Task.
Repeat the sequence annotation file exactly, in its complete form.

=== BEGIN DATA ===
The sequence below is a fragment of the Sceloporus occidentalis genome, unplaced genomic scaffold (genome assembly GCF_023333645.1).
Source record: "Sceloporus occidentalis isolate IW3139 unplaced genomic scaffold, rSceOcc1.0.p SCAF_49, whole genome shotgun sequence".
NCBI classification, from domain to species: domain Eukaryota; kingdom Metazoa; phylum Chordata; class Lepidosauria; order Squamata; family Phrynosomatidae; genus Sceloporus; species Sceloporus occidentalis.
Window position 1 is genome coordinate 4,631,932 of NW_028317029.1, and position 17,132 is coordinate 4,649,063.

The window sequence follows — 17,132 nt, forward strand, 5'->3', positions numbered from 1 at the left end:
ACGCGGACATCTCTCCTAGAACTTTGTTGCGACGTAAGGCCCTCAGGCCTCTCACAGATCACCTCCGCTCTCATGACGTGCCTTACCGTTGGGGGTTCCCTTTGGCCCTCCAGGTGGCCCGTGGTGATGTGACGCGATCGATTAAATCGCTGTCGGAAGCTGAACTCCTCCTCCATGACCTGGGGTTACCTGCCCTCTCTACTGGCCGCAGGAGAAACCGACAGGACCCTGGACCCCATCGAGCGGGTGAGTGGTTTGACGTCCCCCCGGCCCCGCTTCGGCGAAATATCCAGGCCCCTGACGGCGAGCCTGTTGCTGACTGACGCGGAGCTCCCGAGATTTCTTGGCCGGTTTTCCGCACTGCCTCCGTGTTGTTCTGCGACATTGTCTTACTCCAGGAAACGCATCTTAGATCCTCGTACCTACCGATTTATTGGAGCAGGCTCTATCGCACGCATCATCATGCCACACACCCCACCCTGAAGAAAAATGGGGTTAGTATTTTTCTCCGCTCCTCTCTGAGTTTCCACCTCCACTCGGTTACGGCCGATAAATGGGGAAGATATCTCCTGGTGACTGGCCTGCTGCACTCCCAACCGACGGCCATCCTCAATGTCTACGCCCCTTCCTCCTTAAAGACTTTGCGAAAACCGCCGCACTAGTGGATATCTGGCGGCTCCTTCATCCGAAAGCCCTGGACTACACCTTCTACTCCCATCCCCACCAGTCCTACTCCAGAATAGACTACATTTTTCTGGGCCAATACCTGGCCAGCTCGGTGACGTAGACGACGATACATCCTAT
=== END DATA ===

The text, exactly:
The sequence below is a fragment of the Sceloporus occidentalis genome, unplaced genomic scaffold (genome assembly GCF_023333645.1).
Source record: "Sceloporus occidentalis isolate IW3139 unplaced genomic scaffold, rSceOcc1.0.p SCAF_49, whole genome shotgun sequence".
NCBI classification, from domain to species: domain Eukaryota; kingdom Metazoa; phylum Chordata; class Lepidosauria; order Squamata; family Phrynosomatidae; genus Sceloporus; species Sceloporus occidentalis.
Window position 1 is genome coordinate 4,631,932 of NW_028317029.1, and position 17,132 is coordinate 4,649,063.

The window sequence follows — 17,132 nt, forward strand, 5'->3', positions numbered from 1 at the left end:
ACGCGGACATCTCTCCTAGAACTTTGTTGCGACGTAAGGCCCTCAGGCCTCTCACAGATCACCTCCGCTCTCATGACGTGCCTTACCGTTGGGGGTTCCCTTTGGCCCTCCAGGTGGCCCGTGGTGATGTGACGCGATCGATTAAATCGCTGTCGGAAGCTGAACTCCTCCTCCATGACCTGGGGTTACCTGCCCTCTCTACTGGCCGCAGGAGAAACCGACAGGACCCTGGACCCCATCGAGCGGGTGAGTGGTTTGACGTCCCCCCGGCCCCGCTTCGGCGAAATATCCAGGCCCCTGACGGCGAGCCTGTTGCTGACTGACGCGGAGCTCCCGAGATTTCTTGGCCGGTTTTCCGCACTGCCTCCGTGTTGTTCTGCGACATTGTCTTACTCCAGGAAACGCATCTTAGATCCTCGTACCTACCGATTTATTGGAGCAGGCTCTATCGCACGCATCATCATGCCACACACCCCACCCTGAAGAAAAATGGGGTTAGTATTTTTCTCCGCTCCTCTCTGAGTTTCCACCTCCACTCGGTTACGGCCGATAAATGGGGAAGATATCTCCTGGTGACTGGCCTGCTGCACTCCCAACCGACGGCCATCCTCAATGTCTACGCCCCTTCCTCCTTAAAGACTTTGCGAAAACCGCCGCACTAGTGGATATCTGGCGGCTCCTTCATCCGAAAGCCCTGGACTACACCTTCTACTCCCATCCCCACCAGTCCTACTCCAGAATAGACTACATTTTTCTGGGCCAATACCTGGCCAGCTCGGTGACGTAGACGACGATACATCCTAT